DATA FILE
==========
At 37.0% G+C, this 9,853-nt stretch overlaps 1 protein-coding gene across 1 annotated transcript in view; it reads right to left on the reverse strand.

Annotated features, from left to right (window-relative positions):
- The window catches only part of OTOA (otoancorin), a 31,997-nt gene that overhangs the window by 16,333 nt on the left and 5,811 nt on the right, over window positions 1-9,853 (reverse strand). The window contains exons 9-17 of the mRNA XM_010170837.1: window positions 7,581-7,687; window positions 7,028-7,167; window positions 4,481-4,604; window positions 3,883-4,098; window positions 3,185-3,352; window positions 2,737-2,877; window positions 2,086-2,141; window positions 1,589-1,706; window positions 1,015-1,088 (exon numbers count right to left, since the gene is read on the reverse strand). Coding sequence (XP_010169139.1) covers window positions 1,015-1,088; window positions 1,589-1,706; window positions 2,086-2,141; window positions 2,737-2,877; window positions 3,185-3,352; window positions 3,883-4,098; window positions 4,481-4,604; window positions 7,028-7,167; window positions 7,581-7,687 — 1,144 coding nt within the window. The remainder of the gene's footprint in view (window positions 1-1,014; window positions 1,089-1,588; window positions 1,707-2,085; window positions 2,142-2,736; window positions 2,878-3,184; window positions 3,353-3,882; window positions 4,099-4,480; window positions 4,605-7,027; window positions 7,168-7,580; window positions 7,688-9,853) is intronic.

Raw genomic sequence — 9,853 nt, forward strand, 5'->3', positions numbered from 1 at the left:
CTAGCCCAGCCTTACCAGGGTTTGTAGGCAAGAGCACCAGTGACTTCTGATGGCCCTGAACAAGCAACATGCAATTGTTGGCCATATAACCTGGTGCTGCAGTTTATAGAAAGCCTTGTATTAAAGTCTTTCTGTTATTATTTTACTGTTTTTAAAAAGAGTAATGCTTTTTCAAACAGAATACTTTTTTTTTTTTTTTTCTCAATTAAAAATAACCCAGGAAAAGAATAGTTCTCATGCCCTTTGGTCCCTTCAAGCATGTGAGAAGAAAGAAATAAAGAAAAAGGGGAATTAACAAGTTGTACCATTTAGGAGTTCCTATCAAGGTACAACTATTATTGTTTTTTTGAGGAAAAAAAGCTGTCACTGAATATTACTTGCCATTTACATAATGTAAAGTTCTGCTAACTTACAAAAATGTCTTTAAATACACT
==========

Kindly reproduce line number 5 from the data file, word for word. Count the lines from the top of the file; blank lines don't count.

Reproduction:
CTAGCCCAGCCTTACCAGGGTTTGTAGGCAAGAGCACCAGTGACTTCTGATGGCCCTGAACAAGCAACATGCAATTGTTGGCCATATAACCTGGTGCTGCAGTTTATAGAAAGCCTTGTATTAAAGTCTTTCTGTTATTATTTTACTGTTTTTAAAAAGAGTAATGCTTTTTCAAACAGAATACTTTTTTTTTTTTTTTTCTCAATTAAAAATAACCCAGGAAAAGAATAGTTCTCATGCCCTTTGGTCCCTTCAAGCATGTGAGAAGAAAGAAATAAAGAAAAAGGGGAATTAACAAGTTGTACCATTTAGGAGTTCCTATCAAGGTACAACTATTATTGTTTTTTTGAGGAAAAAAAGCTGTCACTGAATATTACTTGCCATTTACATAATGTAAAGTTCTGCTAACTTACAAAAATGTCTTTAAATACACT